How do you differentiate # y =sqrt( x + sqrtx )# using the chain rule?

2 Answers
Mar 17, 2018

Answer:

I get #1/(2sqrt(x+sqrt(x)))+1/(4sqrt(x^2+xsqrt(x)))#.

Explanation:

We are given: #y=sqrt(x+sqrt(x))#

The chain rule states that

#(df)/dx=(df)/(du)*(du)/dx#

So, we let #u=x+sqrt(x),:.f=sqrt(u)#.

Now, we differentiate both.

#:.(du)/dx=1+1/(2sqrt(x)#

#(df)/(du)=1/(2sqrt(u))#

So, #(df)/dx=1/(2sqrt(u))(1+1/(2sqrt(x)))#

#=1/(2sqrt(u))+1/(4sqrt(ux))#

Reversing the substitution that #u=x+sqrt(x)#, we get

#=1/(2sqrt(x+sqrt(x)))+1/(4sqrt(x(x+sqrt(x)))#

#=1/(2sqrt(x+sqrt(x)))+1/(4sqrt(x^2+xsqrt(x)))#

Mar 17, 2018

Answer:

#color(blue)((1+1/(2sqrt(x)))/(2sqrt(x+sqrt(x))) #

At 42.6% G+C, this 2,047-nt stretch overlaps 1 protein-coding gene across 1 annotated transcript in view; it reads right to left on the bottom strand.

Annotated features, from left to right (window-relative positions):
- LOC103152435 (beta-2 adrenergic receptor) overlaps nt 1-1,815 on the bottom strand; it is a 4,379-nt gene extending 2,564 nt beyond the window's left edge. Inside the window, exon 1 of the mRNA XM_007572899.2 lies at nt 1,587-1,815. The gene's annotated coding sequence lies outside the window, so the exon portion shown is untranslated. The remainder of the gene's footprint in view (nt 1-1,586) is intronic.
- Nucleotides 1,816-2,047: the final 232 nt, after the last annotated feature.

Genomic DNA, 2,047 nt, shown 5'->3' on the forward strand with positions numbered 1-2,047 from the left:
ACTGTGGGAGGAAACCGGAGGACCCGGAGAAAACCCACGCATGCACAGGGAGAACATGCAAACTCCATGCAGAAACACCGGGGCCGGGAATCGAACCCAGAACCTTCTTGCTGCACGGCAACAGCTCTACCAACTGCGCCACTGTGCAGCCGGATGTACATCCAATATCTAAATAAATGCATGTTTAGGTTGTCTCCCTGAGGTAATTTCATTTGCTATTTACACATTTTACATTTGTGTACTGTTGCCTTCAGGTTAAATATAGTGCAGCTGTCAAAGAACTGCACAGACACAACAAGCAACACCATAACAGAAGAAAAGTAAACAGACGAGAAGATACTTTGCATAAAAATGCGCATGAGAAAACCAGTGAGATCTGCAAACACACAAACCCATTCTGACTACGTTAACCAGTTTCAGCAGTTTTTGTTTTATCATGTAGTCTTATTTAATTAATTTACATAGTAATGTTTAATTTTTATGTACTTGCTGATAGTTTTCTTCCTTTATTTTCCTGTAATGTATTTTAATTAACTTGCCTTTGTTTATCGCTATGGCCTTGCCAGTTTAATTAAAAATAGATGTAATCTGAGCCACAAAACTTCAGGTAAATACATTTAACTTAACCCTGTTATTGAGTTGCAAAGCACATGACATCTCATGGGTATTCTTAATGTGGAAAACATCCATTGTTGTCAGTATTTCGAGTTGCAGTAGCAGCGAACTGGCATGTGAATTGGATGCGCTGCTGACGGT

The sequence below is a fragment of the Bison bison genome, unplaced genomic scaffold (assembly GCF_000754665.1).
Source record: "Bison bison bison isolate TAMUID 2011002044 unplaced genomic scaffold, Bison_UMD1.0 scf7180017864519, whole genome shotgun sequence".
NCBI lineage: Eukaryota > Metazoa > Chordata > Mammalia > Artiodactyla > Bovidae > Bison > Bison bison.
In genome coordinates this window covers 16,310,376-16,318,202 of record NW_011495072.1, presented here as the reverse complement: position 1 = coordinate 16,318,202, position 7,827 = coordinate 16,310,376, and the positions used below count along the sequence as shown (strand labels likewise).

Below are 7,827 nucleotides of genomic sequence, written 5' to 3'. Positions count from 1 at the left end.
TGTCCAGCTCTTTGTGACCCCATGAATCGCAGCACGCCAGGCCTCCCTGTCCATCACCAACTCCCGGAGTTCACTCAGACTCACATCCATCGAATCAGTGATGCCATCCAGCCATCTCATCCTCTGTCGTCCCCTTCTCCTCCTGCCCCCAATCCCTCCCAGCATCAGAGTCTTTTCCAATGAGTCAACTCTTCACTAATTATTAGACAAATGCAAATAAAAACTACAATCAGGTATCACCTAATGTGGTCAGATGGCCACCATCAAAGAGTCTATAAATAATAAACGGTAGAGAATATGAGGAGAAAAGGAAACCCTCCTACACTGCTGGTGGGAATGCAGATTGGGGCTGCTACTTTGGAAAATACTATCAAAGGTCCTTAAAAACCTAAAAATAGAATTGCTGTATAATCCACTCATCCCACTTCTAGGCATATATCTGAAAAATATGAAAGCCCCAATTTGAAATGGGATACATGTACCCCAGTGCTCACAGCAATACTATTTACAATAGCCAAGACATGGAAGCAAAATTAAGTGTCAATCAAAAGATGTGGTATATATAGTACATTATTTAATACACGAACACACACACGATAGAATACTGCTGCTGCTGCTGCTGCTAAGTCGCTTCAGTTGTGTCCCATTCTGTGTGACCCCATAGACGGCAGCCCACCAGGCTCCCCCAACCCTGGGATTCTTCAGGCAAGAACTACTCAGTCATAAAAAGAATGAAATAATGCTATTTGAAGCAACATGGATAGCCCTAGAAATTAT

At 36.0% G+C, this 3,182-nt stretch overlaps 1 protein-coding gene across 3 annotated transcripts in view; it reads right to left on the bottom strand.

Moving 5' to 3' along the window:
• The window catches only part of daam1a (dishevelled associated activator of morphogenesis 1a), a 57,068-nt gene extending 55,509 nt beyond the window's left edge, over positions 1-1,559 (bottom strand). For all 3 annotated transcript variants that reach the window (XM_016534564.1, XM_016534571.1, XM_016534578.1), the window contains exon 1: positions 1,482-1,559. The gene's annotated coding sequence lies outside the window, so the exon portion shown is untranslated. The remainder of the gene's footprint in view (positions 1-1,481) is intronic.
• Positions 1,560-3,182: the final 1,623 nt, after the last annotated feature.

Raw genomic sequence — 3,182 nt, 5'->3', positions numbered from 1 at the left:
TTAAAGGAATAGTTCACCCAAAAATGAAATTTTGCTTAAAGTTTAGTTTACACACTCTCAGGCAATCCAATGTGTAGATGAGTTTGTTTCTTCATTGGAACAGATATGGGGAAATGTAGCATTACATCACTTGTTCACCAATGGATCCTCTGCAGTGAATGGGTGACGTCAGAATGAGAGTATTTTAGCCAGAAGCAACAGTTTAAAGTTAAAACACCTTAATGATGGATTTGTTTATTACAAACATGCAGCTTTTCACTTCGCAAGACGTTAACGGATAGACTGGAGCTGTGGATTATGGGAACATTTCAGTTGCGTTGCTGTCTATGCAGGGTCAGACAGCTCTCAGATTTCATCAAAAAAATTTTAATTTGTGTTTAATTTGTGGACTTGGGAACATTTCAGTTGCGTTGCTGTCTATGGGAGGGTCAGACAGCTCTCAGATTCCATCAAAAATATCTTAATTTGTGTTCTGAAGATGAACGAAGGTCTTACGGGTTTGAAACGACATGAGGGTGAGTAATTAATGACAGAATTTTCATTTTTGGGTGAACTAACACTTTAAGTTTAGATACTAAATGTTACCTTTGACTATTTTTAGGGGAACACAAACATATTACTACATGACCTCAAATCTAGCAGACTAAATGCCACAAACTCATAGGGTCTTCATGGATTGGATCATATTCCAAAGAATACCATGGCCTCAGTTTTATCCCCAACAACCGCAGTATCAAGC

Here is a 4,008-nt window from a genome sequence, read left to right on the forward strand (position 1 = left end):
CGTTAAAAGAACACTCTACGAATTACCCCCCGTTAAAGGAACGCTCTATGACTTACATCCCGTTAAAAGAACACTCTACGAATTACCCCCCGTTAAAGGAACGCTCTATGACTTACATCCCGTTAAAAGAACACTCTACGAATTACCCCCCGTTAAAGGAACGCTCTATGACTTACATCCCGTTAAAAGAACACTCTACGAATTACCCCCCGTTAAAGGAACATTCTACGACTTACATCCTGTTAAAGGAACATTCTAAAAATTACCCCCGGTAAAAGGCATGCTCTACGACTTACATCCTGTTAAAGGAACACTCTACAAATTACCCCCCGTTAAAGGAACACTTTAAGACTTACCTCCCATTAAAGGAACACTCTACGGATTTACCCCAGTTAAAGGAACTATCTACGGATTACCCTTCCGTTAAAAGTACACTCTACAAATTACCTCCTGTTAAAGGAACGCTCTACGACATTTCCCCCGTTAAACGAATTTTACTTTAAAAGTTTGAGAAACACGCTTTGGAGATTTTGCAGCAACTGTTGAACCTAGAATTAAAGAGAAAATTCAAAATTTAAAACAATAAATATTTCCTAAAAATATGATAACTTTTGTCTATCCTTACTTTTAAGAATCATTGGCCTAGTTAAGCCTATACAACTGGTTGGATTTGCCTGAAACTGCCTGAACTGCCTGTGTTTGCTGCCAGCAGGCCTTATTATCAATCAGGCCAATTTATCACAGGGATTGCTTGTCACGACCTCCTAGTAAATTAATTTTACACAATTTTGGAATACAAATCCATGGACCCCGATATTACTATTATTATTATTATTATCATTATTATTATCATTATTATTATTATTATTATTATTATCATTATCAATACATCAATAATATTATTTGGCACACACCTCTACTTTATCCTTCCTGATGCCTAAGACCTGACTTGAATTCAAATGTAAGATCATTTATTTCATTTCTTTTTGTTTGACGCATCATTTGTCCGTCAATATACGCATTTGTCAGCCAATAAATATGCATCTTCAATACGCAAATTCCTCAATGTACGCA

Explanation:

For the chain rule we have:

#dy/dx=dy/(du)*(du)/(dx)#

Re-writing #sqrt(x+sqrt(x))# as #(x+x^(1/2))^(1/2)#

Letting: #u = (x+x^(1/2))#

We now have:

#y=u^(1/2)#

Using the chain rule:

#dy/dx= 1/2(u)^(-1/2)*(1+1/2x^(-1/2))#

Substituting: #u = (x+x^(1/2))#

#dy/dx= 1/2(x+x^(1/2))^(-1/2)*(1+1/2x^(-1/2))#

Simplifying:

#dy/dx= 1/2(x+x^(1/2))^(-1/2)*(1+1/2x^(-1/2))#

#color(white)(888.)=(1+1/(2x^(1/2)))/(2(x+x^(1/2))^(1/2))=(1+1/(2sqrt(x)))/(2sqrt(x+sqrt(x)))=color(blue)((1+1/(2sqrt(x)))/(2sqrt(x+sqrt(x))) #